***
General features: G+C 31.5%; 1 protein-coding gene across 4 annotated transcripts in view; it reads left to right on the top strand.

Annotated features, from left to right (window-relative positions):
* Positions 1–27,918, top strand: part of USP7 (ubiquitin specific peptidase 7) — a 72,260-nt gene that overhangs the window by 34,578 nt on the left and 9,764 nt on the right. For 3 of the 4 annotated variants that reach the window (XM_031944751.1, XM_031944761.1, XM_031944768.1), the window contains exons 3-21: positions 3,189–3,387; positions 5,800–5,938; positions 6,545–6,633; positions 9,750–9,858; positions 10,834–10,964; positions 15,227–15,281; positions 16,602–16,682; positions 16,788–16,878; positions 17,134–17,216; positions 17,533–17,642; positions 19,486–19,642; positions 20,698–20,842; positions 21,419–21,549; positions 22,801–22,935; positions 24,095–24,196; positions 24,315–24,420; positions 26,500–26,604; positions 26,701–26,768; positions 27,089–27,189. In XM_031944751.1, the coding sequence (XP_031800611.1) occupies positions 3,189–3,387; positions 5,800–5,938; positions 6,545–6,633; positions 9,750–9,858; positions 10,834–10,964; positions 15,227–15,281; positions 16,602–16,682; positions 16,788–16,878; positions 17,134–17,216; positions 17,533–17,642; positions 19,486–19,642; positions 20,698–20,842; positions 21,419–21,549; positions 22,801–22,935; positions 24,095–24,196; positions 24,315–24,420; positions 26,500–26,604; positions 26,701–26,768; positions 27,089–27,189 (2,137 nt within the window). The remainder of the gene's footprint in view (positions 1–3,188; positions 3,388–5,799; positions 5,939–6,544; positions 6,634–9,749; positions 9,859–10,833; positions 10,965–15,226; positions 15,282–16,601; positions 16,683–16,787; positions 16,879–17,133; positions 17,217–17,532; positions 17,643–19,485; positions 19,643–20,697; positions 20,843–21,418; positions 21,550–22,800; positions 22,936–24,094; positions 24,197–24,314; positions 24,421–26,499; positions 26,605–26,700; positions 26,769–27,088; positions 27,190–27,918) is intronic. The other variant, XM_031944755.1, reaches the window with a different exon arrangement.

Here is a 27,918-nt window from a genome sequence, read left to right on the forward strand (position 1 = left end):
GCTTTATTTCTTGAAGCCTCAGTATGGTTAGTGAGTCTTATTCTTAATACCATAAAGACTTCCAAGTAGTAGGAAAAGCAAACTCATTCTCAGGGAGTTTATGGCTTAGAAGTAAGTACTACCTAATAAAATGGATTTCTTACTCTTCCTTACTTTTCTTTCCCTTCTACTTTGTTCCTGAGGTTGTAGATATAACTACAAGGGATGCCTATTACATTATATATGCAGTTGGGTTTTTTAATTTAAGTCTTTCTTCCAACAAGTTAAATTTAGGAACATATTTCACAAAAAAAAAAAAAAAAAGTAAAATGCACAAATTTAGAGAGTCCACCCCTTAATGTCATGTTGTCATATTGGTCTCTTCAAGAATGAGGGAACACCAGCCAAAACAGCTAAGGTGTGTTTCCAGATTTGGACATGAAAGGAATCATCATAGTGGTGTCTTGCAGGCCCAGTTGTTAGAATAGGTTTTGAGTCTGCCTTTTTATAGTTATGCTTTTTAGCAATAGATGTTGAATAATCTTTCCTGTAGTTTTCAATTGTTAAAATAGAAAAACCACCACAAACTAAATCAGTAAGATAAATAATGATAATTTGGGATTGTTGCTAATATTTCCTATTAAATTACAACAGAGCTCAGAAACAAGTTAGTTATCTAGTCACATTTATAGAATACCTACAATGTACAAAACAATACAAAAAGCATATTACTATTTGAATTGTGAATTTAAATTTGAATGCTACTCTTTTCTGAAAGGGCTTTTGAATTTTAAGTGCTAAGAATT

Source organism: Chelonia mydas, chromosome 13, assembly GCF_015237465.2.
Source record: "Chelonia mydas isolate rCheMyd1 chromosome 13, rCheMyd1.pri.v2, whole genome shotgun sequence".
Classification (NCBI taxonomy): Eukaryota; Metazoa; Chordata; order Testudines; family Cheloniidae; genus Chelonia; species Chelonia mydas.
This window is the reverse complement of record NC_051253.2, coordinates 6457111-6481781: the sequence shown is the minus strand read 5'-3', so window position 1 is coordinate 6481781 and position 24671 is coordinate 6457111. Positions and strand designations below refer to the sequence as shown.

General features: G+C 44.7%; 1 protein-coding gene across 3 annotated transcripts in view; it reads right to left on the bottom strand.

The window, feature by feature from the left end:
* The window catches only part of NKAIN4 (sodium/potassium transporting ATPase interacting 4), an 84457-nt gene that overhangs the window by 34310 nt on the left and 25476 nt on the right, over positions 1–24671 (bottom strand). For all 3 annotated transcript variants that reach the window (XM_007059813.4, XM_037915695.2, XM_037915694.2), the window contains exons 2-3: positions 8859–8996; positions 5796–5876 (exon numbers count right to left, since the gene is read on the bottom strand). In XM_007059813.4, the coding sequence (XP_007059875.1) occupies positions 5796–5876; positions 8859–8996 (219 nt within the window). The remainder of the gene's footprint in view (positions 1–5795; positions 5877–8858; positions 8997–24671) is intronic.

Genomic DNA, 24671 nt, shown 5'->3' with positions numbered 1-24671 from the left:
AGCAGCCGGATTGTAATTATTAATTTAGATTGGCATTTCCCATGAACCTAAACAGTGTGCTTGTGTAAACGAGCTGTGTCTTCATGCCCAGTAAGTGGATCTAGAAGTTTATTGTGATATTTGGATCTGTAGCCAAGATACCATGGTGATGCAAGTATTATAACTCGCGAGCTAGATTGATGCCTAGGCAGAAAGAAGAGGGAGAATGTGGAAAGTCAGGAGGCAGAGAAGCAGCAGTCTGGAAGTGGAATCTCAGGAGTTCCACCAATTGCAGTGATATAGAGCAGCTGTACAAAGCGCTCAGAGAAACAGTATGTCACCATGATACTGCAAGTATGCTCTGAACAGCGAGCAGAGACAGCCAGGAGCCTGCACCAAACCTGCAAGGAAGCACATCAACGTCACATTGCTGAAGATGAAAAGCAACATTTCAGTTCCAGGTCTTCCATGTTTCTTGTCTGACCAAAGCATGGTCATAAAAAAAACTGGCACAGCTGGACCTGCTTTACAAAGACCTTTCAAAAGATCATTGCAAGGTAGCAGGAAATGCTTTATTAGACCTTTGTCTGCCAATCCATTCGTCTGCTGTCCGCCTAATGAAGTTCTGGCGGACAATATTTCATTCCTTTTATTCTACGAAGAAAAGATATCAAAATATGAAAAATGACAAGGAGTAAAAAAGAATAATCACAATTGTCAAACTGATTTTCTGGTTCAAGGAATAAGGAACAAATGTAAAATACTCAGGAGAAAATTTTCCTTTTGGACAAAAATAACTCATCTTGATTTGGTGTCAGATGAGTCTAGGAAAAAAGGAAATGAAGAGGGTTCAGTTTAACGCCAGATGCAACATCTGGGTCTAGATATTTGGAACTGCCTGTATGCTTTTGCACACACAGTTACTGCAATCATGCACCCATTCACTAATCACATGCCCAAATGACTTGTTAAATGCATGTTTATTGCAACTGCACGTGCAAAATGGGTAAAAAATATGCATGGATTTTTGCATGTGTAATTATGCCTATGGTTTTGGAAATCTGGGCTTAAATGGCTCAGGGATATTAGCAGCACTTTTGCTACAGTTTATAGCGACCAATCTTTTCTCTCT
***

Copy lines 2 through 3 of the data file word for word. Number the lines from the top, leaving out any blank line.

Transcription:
Annotated features, from left to right (window-relative positions):
* Positions 1–27,918, top strand: part of USP7 (ubiquitin specific peptidase 7) — a 72,260-nt gene that overhangs the window by 34,578 nt on the left and 9,764 nt on the right. For 3 of the 4 annotated variants that reach the window (XM_031944751.1, XM_031944761.1, XM_031944768.1), the window contains exons 3-21: positions 3,189–3,387; positions 5,800–5,938; positions 6,545–6,633; positions 9,750–9,858; positions 10,834–10,964; positions 15,227–15,281; positions 16,602–16,682; positions 16,788–16,878; positions 17,134–17,216; positions 17,533–17,642; positions 19,486–19,642; positions 20,698–20,842; positions 21,419–21,549; positions 22,801–22,935; positions 24,095–24,196; positions 24,315–24,420; positions 26,500–26,604; positions 26,701–26,768; positions 27,089–27,189. In XM_031944751.1, the coding sequence (XP_031800611.1) occupies positions 3,189–3,387; positions 5,800–5,938; positions 6,545–6,633; positions 9,750–9,858; positions 10,834–10,964; positions 15,227–15,281; positions 16,602–16,682; positions 16,788–16,878; positions 17,134–17,216; positions 17,533–17,642; positions 19,486–19,642; positions 20,698–20,842; positions 21,419–21,549; positions 22,801–22,935; positions 24,095–24,196; positions 24,315–24,420; positions 26,500–26,604; positions 26,701–26,768; positions 27,089–27,189 (2,137 nt within the window). The remainder of the gene's footprint in view (positions 1–3,188; positions 3,388–5,799; positions 5,939–6,544; positions 6,634–9,749; positions 9,859–10,833; positions 10,965–15,226; positions 15,282–16,601; positions 16,683–16,787; positions 16,879–17,133; positions 17,217–17,532; positions 17,643–19,485; positions 19,643–20,697; positions 20,843–21,418; positions 21,550–22,800; positions 22,936–24,094; positions 24,197–24,314; positions 24,421–26,499; positions 26,605–26,700; positions 26,769–27,088; positions 27,190–27,918) is intronic. The other variant, XM_031944755.1, reaches the window with a different exon arrangement.